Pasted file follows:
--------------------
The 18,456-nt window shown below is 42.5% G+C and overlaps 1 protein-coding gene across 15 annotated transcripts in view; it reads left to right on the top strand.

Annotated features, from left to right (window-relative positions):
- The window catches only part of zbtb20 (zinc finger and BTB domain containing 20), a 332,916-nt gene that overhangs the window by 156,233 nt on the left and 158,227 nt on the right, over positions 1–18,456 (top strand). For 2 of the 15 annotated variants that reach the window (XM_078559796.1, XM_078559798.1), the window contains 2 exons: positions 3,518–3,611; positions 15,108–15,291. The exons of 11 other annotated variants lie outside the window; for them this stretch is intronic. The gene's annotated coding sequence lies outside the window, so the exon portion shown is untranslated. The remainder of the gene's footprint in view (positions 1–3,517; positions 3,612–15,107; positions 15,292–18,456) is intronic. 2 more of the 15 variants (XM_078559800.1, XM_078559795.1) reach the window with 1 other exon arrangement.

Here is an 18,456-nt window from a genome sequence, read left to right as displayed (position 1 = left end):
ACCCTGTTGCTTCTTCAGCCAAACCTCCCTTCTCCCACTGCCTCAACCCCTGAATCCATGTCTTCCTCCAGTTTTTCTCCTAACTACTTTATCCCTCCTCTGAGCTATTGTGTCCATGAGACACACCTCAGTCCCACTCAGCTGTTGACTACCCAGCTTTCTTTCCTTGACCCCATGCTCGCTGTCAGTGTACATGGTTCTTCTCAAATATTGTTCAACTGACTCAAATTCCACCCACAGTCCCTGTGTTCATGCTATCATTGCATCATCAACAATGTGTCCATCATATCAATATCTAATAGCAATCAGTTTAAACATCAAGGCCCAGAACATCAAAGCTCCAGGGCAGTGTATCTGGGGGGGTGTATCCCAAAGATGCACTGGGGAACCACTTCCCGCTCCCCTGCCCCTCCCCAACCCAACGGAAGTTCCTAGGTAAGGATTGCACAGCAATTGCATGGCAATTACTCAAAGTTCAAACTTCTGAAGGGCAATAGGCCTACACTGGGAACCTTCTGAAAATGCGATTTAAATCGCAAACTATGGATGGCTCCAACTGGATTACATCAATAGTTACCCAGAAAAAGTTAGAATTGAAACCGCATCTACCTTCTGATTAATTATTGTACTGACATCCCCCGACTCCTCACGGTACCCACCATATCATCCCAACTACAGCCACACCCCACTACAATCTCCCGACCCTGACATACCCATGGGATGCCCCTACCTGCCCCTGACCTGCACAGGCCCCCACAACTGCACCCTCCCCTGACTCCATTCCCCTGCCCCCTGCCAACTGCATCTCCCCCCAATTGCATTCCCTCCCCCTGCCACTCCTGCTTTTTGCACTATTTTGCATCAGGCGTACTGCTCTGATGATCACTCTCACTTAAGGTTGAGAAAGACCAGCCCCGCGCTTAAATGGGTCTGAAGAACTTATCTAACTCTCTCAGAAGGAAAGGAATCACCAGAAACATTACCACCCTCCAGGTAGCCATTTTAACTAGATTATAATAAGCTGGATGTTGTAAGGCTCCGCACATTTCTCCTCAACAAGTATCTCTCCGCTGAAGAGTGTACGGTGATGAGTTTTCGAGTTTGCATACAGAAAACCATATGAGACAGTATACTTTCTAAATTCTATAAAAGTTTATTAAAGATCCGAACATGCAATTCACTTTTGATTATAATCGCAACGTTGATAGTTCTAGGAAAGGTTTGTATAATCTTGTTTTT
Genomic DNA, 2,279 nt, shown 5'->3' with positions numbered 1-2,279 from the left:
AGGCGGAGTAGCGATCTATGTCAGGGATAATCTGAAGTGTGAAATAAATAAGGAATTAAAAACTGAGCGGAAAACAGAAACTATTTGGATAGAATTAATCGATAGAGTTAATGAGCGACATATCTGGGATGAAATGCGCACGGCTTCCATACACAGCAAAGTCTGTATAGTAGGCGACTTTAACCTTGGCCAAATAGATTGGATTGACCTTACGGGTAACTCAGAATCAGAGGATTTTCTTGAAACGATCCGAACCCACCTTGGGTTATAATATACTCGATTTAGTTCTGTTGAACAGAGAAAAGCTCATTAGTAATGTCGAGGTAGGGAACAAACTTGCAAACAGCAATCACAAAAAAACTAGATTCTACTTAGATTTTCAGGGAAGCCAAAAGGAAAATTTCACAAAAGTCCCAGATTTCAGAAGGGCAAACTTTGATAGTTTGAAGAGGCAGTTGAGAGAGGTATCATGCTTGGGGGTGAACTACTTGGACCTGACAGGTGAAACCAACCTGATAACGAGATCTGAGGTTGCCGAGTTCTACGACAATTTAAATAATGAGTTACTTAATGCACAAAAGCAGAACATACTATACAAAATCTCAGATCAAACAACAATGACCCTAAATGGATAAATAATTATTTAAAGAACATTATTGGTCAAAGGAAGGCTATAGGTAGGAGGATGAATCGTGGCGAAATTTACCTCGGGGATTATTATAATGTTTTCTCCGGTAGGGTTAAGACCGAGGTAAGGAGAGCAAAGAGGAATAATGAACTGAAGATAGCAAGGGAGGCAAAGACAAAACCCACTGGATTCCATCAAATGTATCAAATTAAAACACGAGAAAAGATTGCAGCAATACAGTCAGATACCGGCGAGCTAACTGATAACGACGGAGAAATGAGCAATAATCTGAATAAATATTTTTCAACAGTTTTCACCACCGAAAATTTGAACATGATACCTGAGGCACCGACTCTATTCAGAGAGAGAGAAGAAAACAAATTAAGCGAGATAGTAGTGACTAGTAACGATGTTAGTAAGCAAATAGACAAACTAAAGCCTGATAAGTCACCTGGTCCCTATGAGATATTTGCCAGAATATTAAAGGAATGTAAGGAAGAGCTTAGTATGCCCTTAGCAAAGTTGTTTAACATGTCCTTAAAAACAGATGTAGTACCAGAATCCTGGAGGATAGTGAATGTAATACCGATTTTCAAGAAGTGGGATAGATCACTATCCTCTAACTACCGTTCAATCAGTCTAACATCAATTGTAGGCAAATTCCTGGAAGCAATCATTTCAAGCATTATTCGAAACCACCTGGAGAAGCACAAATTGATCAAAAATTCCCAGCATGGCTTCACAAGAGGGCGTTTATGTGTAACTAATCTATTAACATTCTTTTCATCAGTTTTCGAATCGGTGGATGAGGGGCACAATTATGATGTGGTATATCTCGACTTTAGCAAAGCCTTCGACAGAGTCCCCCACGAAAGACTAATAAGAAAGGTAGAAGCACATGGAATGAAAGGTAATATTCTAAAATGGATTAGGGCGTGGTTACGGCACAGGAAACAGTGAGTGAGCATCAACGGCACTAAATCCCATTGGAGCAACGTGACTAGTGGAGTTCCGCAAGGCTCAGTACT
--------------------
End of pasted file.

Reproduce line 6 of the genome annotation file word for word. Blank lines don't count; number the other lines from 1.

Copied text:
Genomic DNA, 2,279 nt, shown 5'->3' with positions numbered 1-2,279 from the left: